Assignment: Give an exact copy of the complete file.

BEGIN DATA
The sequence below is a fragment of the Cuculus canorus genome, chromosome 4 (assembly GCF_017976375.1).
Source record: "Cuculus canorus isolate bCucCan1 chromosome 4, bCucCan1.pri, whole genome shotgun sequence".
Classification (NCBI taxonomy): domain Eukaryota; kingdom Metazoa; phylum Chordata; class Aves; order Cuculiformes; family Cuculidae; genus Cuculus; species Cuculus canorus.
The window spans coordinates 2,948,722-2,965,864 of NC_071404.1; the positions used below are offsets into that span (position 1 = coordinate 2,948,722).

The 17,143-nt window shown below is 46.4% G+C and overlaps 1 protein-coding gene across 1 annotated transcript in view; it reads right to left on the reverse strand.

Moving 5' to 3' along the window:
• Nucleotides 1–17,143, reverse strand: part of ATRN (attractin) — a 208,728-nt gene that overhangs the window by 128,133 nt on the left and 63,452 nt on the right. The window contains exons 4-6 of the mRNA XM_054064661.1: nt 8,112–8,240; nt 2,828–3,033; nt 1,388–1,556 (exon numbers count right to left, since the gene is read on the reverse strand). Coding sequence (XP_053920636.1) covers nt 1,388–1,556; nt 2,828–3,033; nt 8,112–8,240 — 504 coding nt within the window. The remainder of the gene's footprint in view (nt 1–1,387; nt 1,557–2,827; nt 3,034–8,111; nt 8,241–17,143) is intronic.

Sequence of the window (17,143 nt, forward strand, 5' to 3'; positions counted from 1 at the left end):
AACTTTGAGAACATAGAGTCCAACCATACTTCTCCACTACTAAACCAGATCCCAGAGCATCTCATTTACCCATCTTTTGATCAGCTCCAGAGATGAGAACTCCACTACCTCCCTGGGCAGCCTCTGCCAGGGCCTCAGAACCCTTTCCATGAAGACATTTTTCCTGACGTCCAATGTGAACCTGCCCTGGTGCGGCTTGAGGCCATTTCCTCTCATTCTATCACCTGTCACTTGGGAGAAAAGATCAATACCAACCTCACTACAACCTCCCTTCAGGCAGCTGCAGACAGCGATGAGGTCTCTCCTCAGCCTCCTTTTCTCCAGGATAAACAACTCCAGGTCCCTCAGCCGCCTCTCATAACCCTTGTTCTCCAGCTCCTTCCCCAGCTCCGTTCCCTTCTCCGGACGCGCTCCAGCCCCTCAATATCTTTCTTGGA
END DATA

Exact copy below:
The sequence below is a fragment of the Cuculus canorus genome, chromosome 4 (assembly GCF_017976375.1).
Source record: "Cuculus canorus isolate bCucCan1 chromosome 4, bCucCan1.pri, whole genome shotgun sequence".
Classification (NCBI taxonomy): domain Eukaryota; kingdom Metazoa; phylum Chordata; class Aves; order Cuculiformes; family Cuculidae; genus Cuculus; species Cuculus canorus.
The window spans coordinates 2,948,722-2,965,864 of NC_071404.1; the positions used below are offsets into that span (position 1 = coordinate 2,948,722).

The 17,143-nt window shown below is 46.4% G+C and overlaps 1 protein-coding gene across 1 annotated transcript in view; it reads right to left on the reverse strand.

Moving 5' to 3' along the window:
• Nucleotides 1–17,143, reverse strand: part of ATRN (attractin) — a 208,728-nt gene that overhangs the window by 128,133 nt on the left and 63,452 nt on the right. The window contains exons 4-6 of the mRNA XM_054064661.1: nt 8,112–8,240; nt 2,828–3,033; nt 1,388–1,556 (exon numbers count right to left, since the gene is read on the reverse strand). Coding sequence (XP_053920636.1) covers nt 1,388–1,556; nt 2,828–3,033; nt 8,112–8,240 — 504 coding nt within the window. The remainder of the gene's footprint in view (nt 1–1,387; nt 1,557–2,827; nt 3,034–8,111; nt 8,241–17,143) is intronic.

Sequence of the window (17,143 nt, forward strand, 5' to 3'; positions counted from 1 at the left end):
AACTTTGAGAACATAGAGTCCAACCATACTTCTCCACTACTAAACCAGATCCCAGAGCATCTCATTTACCCATCTTTTGATCAGCTCCAGAGATGAGAACTCCACTACCTCCCTGGGCAGCCTCTGCCAGGGCCTCAGAACCCTTTCCATGAAGACATTTTTCCTGACGTCCAATGTGAACCTGCCCTGGTGCGGCTTGAGGCCATTTCCTCTCATTCTATCACCTGTCACTTGGGAGAAAAGATCAATACCAACCTCACTACAACCTCCCTTCAGGCAGCTGCAGACAGCGATGAGGTCTCTCCTCAGCCTCCTTTTCTCCAGGATAAACAACTCCAGGTCCCTCAGCCGCCTCTCATAACCCTTGTTCTCCAGCTCCTTCCCCAGCTCCGTTCCCTTCTCCGGACGCGCTCCAGCCCCTCAATATCTTTCTTGGA